New Zealand's third biggest electricity company says it is no longer willing to provide emergency backup during an electricity crisis when it alone has to bear the cost.
Genesis Energy says it will put one, and possibly two, of the six generation units at Huntly into storage removing 500 megawatts of capacity from the country's electricity system.
The Huntly Power station in Waikato burns gas or coal and has been a vital generator of last resort during several power crises of the last decade but its electricity is very expensive to produce, and its fixed costs are very high.
Three years ago Genesis Energy warned it could not afford to run it as an insurer-of-last-resort for New Zealand as a whole, unless it got some financial help.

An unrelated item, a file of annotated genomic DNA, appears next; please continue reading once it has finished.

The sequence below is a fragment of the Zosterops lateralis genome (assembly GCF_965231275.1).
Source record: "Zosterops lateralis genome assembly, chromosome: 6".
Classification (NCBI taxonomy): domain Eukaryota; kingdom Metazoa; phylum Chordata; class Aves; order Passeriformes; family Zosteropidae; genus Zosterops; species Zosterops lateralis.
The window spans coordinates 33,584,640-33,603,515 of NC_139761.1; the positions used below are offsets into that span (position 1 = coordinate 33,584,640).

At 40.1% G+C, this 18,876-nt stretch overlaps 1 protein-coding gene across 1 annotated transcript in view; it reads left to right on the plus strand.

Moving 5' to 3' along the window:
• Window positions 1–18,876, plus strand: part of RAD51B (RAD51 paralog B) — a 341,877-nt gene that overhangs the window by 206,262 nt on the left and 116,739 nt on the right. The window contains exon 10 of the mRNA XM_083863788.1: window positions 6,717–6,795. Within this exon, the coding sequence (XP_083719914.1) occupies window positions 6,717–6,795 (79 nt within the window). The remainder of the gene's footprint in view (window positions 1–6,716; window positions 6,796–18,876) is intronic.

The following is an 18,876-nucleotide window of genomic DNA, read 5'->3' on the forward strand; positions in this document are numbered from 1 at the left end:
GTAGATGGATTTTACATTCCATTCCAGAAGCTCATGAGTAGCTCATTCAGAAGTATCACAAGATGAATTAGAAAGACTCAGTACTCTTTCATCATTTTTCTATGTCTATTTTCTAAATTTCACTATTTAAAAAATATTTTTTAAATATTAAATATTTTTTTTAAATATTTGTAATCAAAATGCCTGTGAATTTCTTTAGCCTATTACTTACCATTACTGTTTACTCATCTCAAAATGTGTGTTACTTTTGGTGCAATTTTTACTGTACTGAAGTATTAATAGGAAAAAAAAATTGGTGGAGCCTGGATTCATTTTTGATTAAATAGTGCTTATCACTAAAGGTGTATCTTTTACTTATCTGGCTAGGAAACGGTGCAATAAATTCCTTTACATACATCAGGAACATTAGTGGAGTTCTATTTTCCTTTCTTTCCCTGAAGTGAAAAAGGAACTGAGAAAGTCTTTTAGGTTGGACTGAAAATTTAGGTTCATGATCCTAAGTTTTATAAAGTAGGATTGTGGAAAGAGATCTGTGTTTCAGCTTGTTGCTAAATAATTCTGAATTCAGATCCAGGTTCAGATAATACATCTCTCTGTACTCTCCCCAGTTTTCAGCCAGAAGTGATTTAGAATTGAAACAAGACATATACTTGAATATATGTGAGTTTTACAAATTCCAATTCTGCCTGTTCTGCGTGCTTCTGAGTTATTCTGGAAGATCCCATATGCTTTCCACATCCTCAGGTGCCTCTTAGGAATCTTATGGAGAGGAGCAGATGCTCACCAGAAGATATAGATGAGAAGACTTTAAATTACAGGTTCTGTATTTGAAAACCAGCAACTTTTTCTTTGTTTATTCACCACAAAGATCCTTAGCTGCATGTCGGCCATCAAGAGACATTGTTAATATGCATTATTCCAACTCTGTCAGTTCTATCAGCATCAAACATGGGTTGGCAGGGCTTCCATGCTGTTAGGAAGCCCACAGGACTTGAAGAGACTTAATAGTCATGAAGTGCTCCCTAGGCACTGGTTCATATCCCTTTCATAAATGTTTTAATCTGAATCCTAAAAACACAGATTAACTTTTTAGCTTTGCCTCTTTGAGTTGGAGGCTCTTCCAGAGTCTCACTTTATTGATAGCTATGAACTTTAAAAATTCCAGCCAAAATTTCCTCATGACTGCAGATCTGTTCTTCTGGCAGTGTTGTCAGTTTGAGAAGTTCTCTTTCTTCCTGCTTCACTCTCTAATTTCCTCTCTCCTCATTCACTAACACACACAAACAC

Since then, nothing has come in, and since one unit needs re-certification anyway the company says it will go into storage at the end of this year.
The second unit is forecast for storage at the end of 2014, but Genesis' chief executive Albert Brantley says the company's keeping its options open.
Neither will be dismantled but could take many months to bring back into operation if necessary.
The state-owned power company's half year profit to December soared 125% to $38.3 million, fuelled by higher gas and electricity sales and its third share of petroleum sales from the Kupe oil and gas field.
The acquisition of Tekapo hydro stations and a 30% rise in the wholesale priced boosted electricity revenue.